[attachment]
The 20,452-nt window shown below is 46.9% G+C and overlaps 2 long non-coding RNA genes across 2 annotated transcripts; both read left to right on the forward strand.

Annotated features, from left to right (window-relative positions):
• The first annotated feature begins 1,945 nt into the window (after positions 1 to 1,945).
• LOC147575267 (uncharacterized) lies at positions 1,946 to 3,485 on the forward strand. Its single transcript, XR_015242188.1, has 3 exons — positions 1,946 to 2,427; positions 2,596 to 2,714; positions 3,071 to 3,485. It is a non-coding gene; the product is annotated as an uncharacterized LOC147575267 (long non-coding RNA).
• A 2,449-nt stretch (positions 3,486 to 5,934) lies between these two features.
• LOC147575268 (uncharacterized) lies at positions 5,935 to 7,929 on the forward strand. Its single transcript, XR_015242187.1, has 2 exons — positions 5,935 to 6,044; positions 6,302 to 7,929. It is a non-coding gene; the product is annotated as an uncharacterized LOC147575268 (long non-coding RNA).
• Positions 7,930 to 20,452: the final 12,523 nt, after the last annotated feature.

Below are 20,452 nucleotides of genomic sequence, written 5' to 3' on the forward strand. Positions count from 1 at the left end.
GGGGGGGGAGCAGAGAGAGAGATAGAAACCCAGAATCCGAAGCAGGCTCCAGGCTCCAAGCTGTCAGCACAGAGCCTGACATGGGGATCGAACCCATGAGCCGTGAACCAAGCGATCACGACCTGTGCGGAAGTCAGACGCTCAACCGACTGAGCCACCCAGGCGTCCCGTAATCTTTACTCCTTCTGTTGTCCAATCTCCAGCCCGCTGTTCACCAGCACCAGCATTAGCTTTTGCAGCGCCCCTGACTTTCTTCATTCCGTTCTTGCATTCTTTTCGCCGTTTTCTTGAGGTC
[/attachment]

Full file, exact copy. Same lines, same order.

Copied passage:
The 20,452-nt window shown below is 46.9% G+C and overlaps 2 long non-coding RNA genes across 2 annotated transcripts; both read left to right on the forward strand.

Annotated features, from left to right (window-relative positions):
• The first annotated feature begins 1,945 nt into the window (after positions 1 to 1,945).
• LOC147575267 (uncharacterized) lies at positions 1,946 to 3,485 on the forward strand. Its single transcript, XR_015242188.1, has 3 exons — positions 1,946 to 2,427; positions 2,596 to 2,714; positions 3,071 to 3,485. It is a non-coding gene; the product is annotated as an uncharacterized LOC147575267 (long non-coding RNA).
• A 2,449-nt stretch (positions 3,486 to 5,934) lies between these two features.
• LOC147575268 (uncharacterized) lies at positions 5,935 to 7,929 on the forward strand. Its single transcript, XR_015242187.1, has 2 exons — positions 5,935 to 6,044; positions 6,302 to 7,929. It is a non-coding gene; the product is annotated as an uncharacterized LOC147575268 (long non-coding RNA).
• Positions 7,930 to 20,452: the final 12,523 nt, after the last annotated feature.

Below are 20,452 nucleotides of genomic sequence, written 5' to 3' on the forward strand. Positions count from 1 at the left end.
GGGGGGGGAGCAGAGAGAGAGATAGAAACCCAGAATCCGAAGCAGGCTCCAGGCTCCAAGCTGTCAGCACAGAGCCTGACATGGGGATCGAACCCATGAGCCGTGAACCAAGCGATCACGACCTGTGCGGAAGTCAGACGCTCAACCGACTGAGCCACCCAGGCGTCCCGTAATCTTTACTCCTTCTGTTGTCCAATCTCCAGCCCGCTGTTCACCAGCACCAGCATTAGCTTTTGCAGCGCCCCTGACTTTCTTCATTCCGTTCTTGCATTCTTTTCGCCGTTTTCTTGAGGTC